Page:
It is tuned to produce 40.3 horsepower and 26Nm of torque, and it weighs in at just 102Kg dry. That is 225lbs for my friends in the USA. It also has all the same power map settings as the KTM, to make it one of the top contenders in any list of 250 cc dirt bikes today.
KTM 250 XC-F
One surprise today might be that we have the KTM 250 XC-F down at number 9.
The aim of the KTM 250 XC-F was to make KTM motorcycles more accessible and trail friendly. The KTM 250 XC-F and KTM 250 SX-F are almost identical except for a few changes that convert the motocross bike into a dual sport terror.
The XC-F is designed for long distance cross-country riding and so has a larger fuel tank, an 18-inch rear wheel, a 6-speed gearbox, and suspension set up for trail riding.
The Engine, which spins up to an incredible 14,000 rpm, will produce slightly more than the Gas Gas at 40.5 Horsepower, but if you can feel that difference you are psychic.
The XC-F is a more user-friendly bike than the race prepped XC-W and it is engineered to make it easier to ride, especially for novice riders.
The closed cartridge front suspension with tool-free adjustment is as good as you will find anywhere. It allows riders to adjust the bike’s response on the go, making the most of every ride.
For high octane trail riding the Husqvarna TE250i is hard to beat in many ways. This innovative machine merges 2-stroke simplicity with the best cutting-edge tech.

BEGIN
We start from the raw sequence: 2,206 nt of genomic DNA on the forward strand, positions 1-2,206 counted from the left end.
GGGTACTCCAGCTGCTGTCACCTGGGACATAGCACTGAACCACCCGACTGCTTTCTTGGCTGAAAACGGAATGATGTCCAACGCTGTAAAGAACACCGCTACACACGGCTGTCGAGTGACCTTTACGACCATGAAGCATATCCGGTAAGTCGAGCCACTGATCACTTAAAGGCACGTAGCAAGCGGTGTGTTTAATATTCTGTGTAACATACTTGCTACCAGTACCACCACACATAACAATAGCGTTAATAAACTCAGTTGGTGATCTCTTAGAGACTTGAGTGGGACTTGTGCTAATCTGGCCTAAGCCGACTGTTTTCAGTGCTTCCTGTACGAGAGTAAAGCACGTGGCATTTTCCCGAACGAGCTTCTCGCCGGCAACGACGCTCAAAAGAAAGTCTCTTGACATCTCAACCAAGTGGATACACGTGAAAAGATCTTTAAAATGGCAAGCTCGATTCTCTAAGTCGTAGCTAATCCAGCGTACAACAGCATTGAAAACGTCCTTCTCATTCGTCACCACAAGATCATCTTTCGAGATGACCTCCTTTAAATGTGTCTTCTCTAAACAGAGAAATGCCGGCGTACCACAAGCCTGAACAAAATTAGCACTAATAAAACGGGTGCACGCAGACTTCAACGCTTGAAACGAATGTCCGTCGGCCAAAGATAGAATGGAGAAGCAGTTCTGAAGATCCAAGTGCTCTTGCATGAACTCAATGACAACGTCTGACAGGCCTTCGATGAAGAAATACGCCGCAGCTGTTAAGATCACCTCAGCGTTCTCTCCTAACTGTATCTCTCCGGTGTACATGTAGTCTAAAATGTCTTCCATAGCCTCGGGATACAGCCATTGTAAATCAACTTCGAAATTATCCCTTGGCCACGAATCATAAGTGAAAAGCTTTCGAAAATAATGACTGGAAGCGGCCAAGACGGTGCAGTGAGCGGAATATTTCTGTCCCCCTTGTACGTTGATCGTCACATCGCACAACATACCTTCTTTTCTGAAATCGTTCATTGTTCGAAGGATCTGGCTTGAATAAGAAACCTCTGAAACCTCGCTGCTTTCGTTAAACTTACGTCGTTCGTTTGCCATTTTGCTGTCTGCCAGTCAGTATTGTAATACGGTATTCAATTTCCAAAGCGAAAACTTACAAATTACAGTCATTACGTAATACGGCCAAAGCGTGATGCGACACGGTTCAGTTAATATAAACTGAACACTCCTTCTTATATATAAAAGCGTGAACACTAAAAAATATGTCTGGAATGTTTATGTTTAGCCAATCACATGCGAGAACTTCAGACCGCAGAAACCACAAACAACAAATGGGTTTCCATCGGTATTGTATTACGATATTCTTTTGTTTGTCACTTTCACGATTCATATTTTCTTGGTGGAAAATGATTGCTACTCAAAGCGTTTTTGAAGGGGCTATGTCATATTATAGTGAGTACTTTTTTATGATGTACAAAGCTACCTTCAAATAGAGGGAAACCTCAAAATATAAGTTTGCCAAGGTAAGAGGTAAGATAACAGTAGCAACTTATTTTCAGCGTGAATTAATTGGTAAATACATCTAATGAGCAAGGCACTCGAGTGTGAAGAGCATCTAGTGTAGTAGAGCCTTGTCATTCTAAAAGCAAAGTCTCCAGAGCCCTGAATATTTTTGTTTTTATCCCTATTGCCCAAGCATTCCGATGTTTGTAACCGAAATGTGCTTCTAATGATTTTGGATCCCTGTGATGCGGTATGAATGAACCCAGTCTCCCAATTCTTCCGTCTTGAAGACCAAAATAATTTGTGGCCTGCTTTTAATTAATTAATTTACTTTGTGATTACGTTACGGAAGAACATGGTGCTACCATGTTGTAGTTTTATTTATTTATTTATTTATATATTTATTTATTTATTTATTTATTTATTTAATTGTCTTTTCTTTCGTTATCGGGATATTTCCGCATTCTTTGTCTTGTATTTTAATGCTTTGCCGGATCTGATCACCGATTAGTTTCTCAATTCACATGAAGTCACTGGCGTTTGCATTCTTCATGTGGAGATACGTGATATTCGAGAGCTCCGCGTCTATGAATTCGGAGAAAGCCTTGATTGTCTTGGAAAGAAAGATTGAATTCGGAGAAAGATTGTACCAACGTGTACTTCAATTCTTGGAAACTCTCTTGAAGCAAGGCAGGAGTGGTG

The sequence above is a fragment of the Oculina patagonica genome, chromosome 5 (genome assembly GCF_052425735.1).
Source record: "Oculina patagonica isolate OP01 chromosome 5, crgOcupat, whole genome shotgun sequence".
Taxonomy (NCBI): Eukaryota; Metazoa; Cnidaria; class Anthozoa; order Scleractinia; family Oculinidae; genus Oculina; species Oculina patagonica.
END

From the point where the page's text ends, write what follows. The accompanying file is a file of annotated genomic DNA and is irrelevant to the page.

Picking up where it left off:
Huskies have always been revered for premium build quality, and the TE250i is no exception. The WP suspension will soak up the worst terrain you dare tackle. Electronic fuel injection feeds this 2-stroke terror via twin injectors and 2 inlet ports and uses twin power valves to deliver a precise mixture across the whole rev range.
This gives the bottom end enough punch to tackle the steepest climbs, but still gives you the top end power to hold it at the redline when needed. The slightest twist of the fast action throttle will unleash the power of this solid, pedigree motorcycle.
From dusty trails to Alpine peaks, this bike, bred from Swedish, Italian and Austrian ancestry, will take it all in its stride.
Yamaha has always been known for its lightweight dirt bikes, and their modern designs are just as good as ever. They have completely redesigned the YZ250F in recent years, with an upgraded engine, a new lightweight frame and top grade suspension, to give you exceptional handling.
At the heart of the bike lies the same 250cc liquid-cooled DOHC 4-stroke engine used in the WR 250, but in the YZ it is tuned for top end power. The YZ250F is capable of producing over 42 Horsepower and around 27Nm of torque and the power is delivered in a sinuous surge that just keeps on giving.
The Yamaha YZ250F is a true racing dirt bike and the stability of this motorcycle in the most extreme conditions is almost surreal, making it a winning choice for riders of all skill levels.
Now at number 6 we have the Kawasaki KX250.
The Kawasaki KX250 has a long history behind it. It was first introduced in 1974 as a 2-stroke and won many championships across the globe, but Kawasaki finally had to pull the plug on the two-stroke engine in 2008.